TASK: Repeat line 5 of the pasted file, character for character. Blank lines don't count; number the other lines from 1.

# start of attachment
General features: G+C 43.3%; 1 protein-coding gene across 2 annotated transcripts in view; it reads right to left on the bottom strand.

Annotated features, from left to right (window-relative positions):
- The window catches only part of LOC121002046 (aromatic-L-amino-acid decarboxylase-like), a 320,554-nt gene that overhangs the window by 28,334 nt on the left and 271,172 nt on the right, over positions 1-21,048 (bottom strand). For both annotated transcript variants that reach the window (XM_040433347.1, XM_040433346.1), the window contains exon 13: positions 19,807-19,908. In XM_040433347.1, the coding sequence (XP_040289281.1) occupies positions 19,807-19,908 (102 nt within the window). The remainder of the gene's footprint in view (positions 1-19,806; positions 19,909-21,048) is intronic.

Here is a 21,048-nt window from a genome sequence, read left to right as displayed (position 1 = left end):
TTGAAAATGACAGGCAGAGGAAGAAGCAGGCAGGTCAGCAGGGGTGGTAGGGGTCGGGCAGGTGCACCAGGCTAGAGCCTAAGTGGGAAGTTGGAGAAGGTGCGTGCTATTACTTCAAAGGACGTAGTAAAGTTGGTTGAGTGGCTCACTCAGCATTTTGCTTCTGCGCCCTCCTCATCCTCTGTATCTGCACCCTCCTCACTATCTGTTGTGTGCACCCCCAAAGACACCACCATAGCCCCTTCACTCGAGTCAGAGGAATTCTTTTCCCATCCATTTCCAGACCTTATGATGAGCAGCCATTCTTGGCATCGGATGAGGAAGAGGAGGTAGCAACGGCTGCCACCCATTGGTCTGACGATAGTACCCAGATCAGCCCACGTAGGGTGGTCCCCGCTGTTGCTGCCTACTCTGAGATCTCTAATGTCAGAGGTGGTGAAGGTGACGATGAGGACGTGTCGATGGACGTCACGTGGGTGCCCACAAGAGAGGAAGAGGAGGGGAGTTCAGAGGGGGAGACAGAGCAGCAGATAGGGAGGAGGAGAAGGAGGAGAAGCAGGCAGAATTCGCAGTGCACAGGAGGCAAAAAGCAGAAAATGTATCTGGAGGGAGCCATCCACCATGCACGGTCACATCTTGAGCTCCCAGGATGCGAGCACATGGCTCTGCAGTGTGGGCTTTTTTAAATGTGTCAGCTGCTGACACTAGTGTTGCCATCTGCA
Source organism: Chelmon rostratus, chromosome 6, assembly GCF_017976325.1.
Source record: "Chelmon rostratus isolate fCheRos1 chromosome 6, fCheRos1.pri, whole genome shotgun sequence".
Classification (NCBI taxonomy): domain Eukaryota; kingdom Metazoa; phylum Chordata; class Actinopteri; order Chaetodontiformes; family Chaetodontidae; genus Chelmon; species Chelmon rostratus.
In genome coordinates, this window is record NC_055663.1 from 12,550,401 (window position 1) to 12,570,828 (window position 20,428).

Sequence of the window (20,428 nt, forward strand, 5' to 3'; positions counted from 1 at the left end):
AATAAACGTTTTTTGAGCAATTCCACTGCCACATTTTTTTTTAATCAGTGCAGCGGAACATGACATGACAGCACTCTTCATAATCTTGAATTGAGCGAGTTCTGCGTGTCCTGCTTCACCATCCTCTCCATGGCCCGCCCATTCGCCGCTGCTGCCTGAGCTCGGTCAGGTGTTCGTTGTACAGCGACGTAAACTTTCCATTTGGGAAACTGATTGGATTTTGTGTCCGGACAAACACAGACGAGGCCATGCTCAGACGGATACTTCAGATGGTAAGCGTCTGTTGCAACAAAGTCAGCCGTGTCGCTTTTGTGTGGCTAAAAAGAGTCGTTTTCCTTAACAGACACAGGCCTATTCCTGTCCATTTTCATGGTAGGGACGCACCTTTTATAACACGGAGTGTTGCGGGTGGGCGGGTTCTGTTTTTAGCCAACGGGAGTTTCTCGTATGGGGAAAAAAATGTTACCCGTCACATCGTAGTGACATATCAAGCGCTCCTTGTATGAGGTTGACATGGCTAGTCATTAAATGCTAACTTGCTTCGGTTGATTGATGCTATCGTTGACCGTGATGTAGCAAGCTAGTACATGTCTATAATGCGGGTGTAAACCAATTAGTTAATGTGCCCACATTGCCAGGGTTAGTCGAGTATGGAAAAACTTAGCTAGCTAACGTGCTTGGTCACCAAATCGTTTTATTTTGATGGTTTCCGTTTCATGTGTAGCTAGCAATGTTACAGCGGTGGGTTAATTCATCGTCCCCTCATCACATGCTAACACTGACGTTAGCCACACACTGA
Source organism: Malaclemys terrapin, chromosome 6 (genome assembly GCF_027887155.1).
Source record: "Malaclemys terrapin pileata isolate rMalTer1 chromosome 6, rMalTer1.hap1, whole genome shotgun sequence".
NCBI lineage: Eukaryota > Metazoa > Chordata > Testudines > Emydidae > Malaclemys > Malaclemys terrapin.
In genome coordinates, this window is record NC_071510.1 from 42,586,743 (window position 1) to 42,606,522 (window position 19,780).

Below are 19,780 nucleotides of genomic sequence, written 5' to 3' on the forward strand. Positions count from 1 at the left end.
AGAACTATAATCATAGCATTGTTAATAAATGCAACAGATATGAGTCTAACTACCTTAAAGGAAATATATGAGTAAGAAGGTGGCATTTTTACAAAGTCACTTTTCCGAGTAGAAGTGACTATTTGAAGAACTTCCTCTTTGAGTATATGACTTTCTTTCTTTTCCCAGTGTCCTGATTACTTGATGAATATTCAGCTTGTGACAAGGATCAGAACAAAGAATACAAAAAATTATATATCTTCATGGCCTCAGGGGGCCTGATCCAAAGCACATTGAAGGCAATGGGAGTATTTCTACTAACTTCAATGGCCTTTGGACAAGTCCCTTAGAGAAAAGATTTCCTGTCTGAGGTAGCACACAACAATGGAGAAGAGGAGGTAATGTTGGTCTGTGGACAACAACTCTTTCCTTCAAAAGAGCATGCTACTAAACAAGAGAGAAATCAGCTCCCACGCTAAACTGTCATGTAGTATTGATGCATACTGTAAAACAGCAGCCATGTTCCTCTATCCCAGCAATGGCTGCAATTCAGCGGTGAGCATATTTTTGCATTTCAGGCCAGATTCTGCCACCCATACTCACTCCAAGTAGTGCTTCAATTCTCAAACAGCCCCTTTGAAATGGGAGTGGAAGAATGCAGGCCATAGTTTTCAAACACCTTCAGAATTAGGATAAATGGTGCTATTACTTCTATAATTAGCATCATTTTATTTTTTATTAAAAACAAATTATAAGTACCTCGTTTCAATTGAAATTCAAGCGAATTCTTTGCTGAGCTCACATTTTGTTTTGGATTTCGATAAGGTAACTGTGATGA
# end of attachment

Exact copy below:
TTGAAAATGACAGGCAGAGGAAGAAGCAGGCAGGTCAGCAGGGGTGGTAGGGGTCGGGCAGGTGCACCAGGCTAGAGCCTAAGTGGGAAGTTGGAGAAGGTGCGTGCTATTACTTCAAAGGACGTAGTAAAGTTGGTTGAGTGGCTCACTCAGCATTTTGCTTCTGCGCCCTCCTCATCCTCTGTATCTGCACCCTCCTCACTATCTGTTGTGTGCACCCCCAAAGACACCACCATAGCCCCTTCACTCGAGTCAGAGGAATTCTTTTCCCATCCATTTCCAGACCTTATGATGAGCAGCCATTCTTGGCATCGGATGAGGAAGAGGAGGTAGCAACGGCTGCCACCCATTGGTCTGACGATAGTACCCAGATCAGCCCACGTAGGGTGGTCCCCGCTGTTGCTGCCTACTCTGAGATCTCTAATGTCAGAGGTGGTGAAGGTGACGATGAGGACGTGTCGATGGACGTCACGTGGGTGCCCACAAGAGAGGAAGAGGAGGGGAGTTCAGAGGGGGAGACAGAGCAGCAGATAGGGAGGAGGAGAAGGAGGAGAAGCAGGCAGAATTCGCAGTGCACAGGAGGCAAAAAGCAGAAAATGTATCTGGAGGGAGCCATCCACCATGCACGGTCACATCTTGAGCTCCCAGGATGCGAGCACATGGCTCTGCAGTGTGGGCTTTTTTAAATGTGTCAGCTGCTGACACTAGTGTTGCCATCTGCA